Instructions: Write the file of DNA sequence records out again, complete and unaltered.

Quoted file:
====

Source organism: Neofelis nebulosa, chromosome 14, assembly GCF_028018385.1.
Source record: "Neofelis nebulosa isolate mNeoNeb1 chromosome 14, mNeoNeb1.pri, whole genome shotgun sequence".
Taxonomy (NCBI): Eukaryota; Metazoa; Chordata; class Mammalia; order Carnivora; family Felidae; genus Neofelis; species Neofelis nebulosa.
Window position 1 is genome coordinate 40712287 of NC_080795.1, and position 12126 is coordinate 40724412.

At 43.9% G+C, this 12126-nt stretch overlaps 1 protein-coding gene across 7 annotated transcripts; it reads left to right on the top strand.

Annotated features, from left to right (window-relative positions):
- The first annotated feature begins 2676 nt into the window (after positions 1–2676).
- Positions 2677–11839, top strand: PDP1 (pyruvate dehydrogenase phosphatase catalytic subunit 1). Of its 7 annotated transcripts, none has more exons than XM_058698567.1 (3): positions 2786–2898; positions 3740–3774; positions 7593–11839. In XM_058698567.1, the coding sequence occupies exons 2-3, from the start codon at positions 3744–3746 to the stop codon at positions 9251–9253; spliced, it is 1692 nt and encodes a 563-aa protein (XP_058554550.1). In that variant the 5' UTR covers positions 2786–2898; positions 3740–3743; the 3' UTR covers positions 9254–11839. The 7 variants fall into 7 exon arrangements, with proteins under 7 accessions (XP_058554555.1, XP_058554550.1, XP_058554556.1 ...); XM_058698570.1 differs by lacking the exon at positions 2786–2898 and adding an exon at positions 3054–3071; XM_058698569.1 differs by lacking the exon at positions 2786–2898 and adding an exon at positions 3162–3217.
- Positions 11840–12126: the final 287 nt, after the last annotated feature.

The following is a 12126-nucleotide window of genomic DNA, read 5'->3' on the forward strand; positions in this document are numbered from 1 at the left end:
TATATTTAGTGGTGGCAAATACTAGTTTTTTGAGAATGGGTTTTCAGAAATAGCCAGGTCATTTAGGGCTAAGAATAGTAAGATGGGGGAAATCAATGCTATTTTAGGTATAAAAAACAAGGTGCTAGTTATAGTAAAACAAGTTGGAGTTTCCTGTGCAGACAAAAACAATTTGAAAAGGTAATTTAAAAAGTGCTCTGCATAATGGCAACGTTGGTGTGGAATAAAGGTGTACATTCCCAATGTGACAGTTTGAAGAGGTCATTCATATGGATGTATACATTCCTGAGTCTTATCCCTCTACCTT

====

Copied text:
Source organism: Neofelis nebulosa, chromosome 14, assembly GCF_028018385.1.
Source record: "Neofelis nebulosa isolate mNeoNeb1 chromosome 14, mNeoNeb1.pri, whole genome shotgun sequence".
Taxonomy (NCBI): Eukaryota; Metazoa; Chordata; class Mammalia; order Carnivora; family Felidae; genus Neofelis; species Neofelis nebulosa.
Window position 1 is genome coordinate 40712287 of NC_080795.1, and position 12126 is coordinate 40724412.

At 43.9% G+C, this 12126-nt stretch overlaps 1 protein-coding gene across 7 annotated transcripts; it reads left to right on the top strand.

Annotated features, from left to right (window-relative positions):
- The first annotated feature begins 2676 nt into the window (after positions 1–2676).
- Positions 2677–11839, top strand: PDP1 (pyruvate dehydrogenase phosphatase catalytic subunit 1). Of its 7 annotated transcripts, none has more exons than XM_058698567.1 (3): positions 2786–2898; positions 3740–3774; positions 7593–11839. In XM_058698567.1, the coding sequence occupies exons 2-3, from the start codon at positions 3744–3746 to the stop codon at positions 9251–9253; spliced, it is 1692 nt and encodes a 563-aa protein (XP_058554550.1). In that variant the 5' UTR covers positions 2786–2898; positions 3740–3743; the 3' UTR covers positions 9254–11839. The 7 variants fall into 7 exon arrangements, with proteins under 7 accessions (XP_058554555.1, XP_058554550.1, XP_058554556.1 ...); XM_058698570.1 differs by lacking the exon at positions 2786–2898 and adding an exon at positions 3054–3071; XM_058698569.1 differs by lacking the exon at positions 2786–2898 and adding an exon at positions 3162–3217.
- Positions 11840–12126: the final 287 nt, after the last annotated feature.

The following is a 12126-nucleotide window of genomic DNA, read 5'->3' on the forward strand; positions in this document are numbered from 1 at the left end:
TATATTTAGTGGTGGCAAATACTAGTTTTTTGAGAATGGGTTTTCAGAAATAGCCAGGTCATTTAGGGCTAAGAATAGTAAGATGGGGGAAATCAATGCTATTTTAGGTATAAAAAACAAGGTGCTAGTTATAGTAAAACAAGTTGGAGTTTCCTGTGCAGACAAAAACAATTTGAAAAGGTAATTTAAAAAGTGCTCTGCATAATGGCAACGTTGGTGTGGAATAAAGGTGTACATTCCCAATGTGACAGTTTGAAGAGGTCATTCATATGGATGTATACATTCCTGAGTCTTATCCCTCTACCTT